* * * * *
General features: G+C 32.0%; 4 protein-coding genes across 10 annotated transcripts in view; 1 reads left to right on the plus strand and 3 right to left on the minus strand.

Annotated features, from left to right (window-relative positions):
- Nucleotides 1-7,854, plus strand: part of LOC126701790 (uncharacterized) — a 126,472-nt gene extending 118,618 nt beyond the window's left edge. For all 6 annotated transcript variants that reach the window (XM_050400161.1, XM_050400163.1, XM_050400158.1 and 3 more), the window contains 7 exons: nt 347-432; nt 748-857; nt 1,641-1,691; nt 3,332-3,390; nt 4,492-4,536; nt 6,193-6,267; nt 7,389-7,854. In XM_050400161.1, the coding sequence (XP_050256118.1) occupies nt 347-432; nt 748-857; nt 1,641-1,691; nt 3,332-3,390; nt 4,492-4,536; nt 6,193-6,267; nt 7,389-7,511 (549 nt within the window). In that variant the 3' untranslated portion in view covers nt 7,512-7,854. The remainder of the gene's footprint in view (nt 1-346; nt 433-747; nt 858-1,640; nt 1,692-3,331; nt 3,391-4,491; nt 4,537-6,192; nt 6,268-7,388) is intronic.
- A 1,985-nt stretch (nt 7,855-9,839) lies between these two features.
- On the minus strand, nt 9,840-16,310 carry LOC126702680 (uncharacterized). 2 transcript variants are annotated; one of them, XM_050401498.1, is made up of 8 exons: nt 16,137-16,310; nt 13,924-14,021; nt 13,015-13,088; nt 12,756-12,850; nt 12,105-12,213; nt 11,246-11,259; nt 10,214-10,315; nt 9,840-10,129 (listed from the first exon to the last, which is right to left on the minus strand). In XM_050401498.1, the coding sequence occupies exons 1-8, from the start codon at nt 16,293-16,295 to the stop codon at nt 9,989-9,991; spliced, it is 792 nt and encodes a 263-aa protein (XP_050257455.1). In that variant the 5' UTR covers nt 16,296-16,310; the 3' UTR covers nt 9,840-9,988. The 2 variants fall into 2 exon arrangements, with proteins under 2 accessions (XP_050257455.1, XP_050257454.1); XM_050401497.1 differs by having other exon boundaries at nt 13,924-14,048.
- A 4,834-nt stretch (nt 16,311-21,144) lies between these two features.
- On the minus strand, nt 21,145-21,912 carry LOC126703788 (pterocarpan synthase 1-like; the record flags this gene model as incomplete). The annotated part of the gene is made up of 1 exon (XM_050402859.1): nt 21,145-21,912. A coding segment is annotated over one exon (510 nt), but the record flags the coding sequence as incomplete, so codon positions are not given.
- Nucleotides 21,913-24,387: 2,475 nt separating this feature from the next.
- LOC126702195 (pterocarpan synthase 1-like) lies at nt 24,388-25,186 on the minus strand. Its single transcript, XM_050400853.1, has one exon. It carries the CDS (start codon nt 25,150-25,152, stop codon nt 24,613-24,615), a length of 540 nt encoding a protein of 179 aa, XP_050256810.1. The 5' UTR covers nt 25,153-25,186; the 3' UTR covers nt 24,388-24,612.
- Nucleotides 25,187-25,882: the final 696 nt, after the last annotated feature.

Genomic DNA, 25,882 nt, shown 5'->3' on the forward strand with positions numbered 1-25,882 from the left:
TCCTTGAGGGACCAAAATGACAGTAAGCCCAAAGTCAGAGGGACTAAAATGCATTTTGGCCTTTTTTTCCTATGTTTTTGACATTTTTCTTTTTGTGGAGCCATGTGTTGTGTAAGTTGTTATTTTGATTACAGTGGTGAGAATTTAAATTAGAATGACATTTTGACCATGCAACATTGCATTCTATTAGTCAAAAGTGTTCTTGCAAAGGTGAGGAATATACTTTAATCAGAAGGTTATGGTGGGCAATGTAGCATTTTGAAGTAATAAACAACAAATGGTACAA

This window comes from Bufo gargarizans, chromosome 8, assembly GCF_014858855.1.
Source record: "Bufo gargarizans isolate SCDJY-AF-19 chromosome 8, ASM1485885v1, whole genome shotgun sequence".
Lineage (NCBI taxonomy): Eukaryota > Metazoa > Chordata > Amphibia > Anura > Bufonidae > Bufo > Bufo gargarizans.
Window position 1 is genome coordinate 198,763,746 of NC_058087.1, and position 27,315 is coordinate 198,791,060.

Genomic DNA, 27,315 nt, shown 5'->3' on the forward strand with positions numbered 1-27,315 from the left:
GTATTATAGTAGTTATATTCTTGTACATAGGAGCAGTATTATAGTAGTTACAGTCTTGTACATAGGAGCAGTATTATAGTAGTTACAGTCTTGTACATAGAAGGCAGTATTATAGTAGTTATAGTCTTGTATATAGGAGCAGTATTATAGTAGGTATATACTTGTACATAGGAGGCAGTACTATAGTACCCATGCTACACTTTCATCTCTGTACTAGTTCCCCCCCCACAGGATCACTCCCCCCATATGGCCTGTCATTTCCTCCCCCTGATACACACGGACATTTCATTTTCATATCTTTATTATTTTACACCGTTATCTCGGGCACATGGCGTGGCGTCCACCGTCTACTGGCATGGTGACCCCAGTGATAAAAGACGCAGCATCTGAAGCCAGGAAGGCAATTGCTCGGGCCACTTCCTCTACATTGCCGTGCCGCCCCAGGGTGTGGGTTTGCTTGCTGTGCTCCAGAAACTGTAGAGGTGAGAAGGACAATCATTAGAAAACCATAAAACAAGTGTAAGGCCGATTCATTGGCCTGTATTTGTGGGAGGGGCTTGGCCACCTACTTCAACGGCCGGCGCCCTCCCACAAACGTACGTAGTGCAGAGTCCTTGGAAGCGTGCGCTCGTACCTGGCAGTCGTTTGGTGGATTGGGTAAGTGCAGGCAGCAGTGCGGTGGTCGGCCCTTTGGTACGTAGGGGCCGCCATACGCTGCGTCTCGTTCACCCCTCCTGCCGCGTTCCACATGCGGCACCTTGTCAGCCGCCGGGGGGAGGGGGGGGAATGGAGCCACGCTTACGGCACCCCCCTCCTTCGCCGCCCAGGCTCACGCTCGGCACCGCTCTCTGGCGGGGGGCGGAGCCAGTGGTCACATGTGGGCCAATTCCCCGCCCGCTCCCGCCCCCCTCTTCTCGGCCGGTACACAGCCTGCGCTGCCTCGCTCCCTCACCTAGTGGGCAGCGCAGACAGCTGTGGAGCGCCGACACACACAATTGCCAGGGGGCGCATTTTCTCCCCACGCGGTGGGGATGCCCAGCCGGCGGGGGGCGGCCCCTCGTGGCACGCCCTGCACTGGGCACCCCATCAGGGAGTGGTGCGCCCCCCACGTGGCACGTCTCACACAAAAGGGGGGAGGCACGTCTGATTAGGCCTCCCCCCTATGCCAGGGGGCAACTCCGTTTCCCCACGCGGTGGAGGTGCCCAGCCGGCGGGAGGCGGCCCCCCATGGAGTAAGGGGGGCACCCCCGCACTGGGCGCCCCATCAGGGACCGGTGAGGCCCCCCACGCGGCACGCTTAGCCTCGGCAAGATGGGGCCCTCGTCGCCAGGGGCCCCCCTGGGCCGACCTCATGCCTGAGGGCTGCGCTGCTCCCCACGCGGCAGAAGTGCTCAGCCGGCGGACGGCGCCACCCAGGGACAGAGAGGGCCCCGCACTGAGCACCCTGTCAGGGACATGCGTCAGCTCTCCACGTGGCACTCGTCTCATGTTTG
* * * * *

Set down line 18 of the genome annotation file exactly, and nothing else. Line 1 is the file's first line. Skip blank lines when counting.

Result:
GTATTATAGTAGTTATATTCTTGTACATAGGAGCAGTATTATAGTAGTTACAGTCTTGTACATAGGAGCAGTATTATAGTAGTTACAGTCTTGTACATAGAAGGCAGTATTATAGTAGTTATAGTCTTGTATATAGGAGCAGTATTATAGTAGGTATATACTTGTACATAGGAGGCAGTACTATAGTACCCATGCTACACTTTCATCTCTGTACTAGTTCCCCCCCCACAGGATCACTCCCCCCATATGGCCTGTCATTTCCTCCCCCTGATACACACGGACATTTCATTTTCATATCTTTATTATTTTACACCGTTATCTCGGGCACATGGCGTGGCGTCCACCGTCTACTGGCATGGTGACCCCAGTGATAAAAGACGCAGCATCTGAAGCCAGGAAGGCAATTGCTCGGGCCACTTCCTCTACATTGCCGTGCCGCCCCAGGGTGTGGGTTTGCTTGCTGTGCTCCAGAAACTGTAGAGGTGAGAAGGACAATCATTAGAAAACCATAAAACAAGTGTAAGGCCGATTCATTGGCCTGTATTTGTGGGAGGGGCTTGGCCACCTACTTCAACGGCCGGCGCCCTCCCACAAACGTACGTAGTGCAGAGTCCTTGGAAGCGTGCGCTCGTACCTGGCAGTCGTTTGGTGGATTGGGTAAGTGCAGGCAGCAGTGCGGTGGTCGGCCCTTTGGTACGTAGGGGCCGCCATACGCTGCGTCTCGTTCACCCCTCCTGCCGCGTTCCACATGCGGCACCTTGTCAGCCGCCGGGGGGAGGGGGGGGAATGGAGCCACGCTTACGGCACCCCCCTCCTTCGCCGCCCAGGCTCACGCTCGGCACCGCTCTCTGGCGGGGGGCGGAGCCAGTGGTCACATGTGGGCCAATTCCCCGCCCGCTCCCGCCCCCCTCTTCTCGGCCGGTACACAGCCTGCGCTGCCTCGCTCCCTCACCTAGTGGGCAGCGCAGACAGCTGTGGAGCGCCGACACACACAATTGCCAGGGGGCGCATTTTCTCCCCACGCGGTGGGGATGCCCAGCCGGCGGGGGGCGGCCCCTCGTGGCACGCCCTGCACTGGGCACCCCATCAGGGAGTGGTGCGCCCCCCACGTGGCACGTCTCACACAAAAGGGGGGAGGCACGTCTGATTAGGCCTCCCCCCTATGCCAGGGGGCAACTCCGTTTCCCCACGCGGTGGAGGTGCCCAGCCGGCGGGAGGCGGCCCCCCATGGAGTAAGGGGGGCACCCCCGCACTGGGCGCCCCATCAGGGACCGGTGAGGCCCCCCACGCGGCACGCTTAGCCTCGGCAAGATGGGGCCCTCGTCGCCAGGGGCCCCCCTGGGCCGACCTCATGCCTGAGGGCTGCGCTGCTCCCCACGCGGCAGAAGTGCTCAGCCGGCGGACGGCGCCACCCAGGGACAGAGAGGGCCCCGCACTGAGCACCCTGTCAGGGACATGCGTCAGCTCTCCACGTGGCACTCGTCTCATGTTTG